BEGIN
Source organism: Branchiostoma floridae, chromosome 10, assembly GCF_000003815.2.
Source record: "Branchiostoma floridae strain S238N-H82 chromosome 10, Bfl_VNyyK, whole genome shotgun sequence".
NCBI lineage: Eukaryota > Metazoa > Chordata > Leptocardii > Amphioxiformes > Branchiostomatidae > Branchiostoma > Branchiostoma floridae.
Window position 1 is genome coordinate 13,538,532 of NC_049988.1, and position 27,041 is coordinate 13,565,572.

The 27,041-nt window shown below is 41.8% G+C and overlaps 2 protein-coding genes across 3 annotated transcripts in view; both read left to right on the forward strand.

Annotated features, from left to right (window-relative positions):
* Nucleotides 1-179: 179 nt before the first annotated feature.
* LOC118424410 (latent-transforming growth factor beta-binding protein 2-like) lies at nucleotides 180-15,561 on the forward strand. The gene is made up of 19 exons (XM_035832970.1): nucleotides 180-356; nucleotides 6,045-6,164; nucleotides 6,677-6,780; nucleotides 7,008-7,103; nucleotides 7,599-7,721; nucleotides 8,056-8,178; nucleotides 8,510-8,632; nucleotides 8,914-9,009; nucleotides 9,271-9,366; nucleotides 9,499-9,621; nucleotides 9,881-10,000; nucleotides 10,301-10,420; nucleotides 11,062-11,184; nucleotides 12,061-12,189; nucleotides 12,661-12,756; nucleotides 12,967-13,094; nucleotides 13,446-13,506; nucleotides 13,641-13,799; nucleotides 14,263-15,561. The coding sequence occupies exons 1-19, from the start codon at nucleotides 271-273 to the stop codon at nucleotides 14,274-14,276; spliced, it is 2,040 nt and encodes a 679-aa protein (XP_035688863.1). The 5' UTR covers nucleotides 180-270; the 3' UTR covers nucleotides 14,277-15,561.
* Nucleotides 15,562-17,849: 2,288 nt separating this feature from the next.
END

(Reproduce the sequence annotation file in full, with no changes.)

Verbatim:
Source organism: Branchiostoma floridae, chromosome 10, assembly GCF_000003815.2.
Source record: "Branchiostoma floridae strain S238N-H82 chromosome 10, Bfl_VNyyK, whole genome shotgun sequence".
NCBI lineage: Eukaryota > Metazoa > Chordata > Leptocardii > Amphioxiformes > Branchiostomatidae > Branchiostoma > Branchiostoma floridae.
Window position 1 is genome coordinate 13,538,532 of NC_049988.1, and position 27,041 is coordinate 13,565,572.

The 27,041-nt window shown below is 41.8% G+C and overlaps 2 protein-coding genes across 3 annotated transcripts in view; both read left to right on the forward strand.

Annotated features, from left to right (window-relative positions):
* Nucleotides 1-179: 179 nt before the first annotated feature.
* LOC118424410 (latent-transforming growth factor beta-binding protein 2-like) lies at nucleotides 180-15,561 on the forward strand. The gene is made up of 19 exons (XM_035832970.1): nucleotides 180-356; nucleotides 6,045-6,164; nucleotides 6,677-6,780; nucleotides 7,008-7,103; nucleotides 7,599-7,721; nucleotides 8,056-8,178; nucleotides 8,510-8,632; nucleotides 8,914-9,009; nucleotides 9,271-9,366; nucleotides 9,499-9,621; nucleotides 9,881-10,000; nucleotides 10,301-10,420; nucleotides 11,062-11,184; nucleotides 12,061-12,189; nucleotides 12,661-12,756; nucleotides 12,967-13,094; nucleotides 13,446-13,506; nucleotides 13,641-13,799; nucleotides 14,263-15,561. The coding sequence occupies exons 1-19, from the start codon at nucleotides 271-273 to the stop codon at nucleotides 14,274-14,276; spliced, it is 2,040 nt and encodes a 679-aa protein (XP_035688863.1). The 5' UTR covers nucleotides 180-270; the 3' UTR covers nucleotides 14,277-15,561.
* Nucleotides 15,562-17,849: 2,288 nt separating this feature from the next.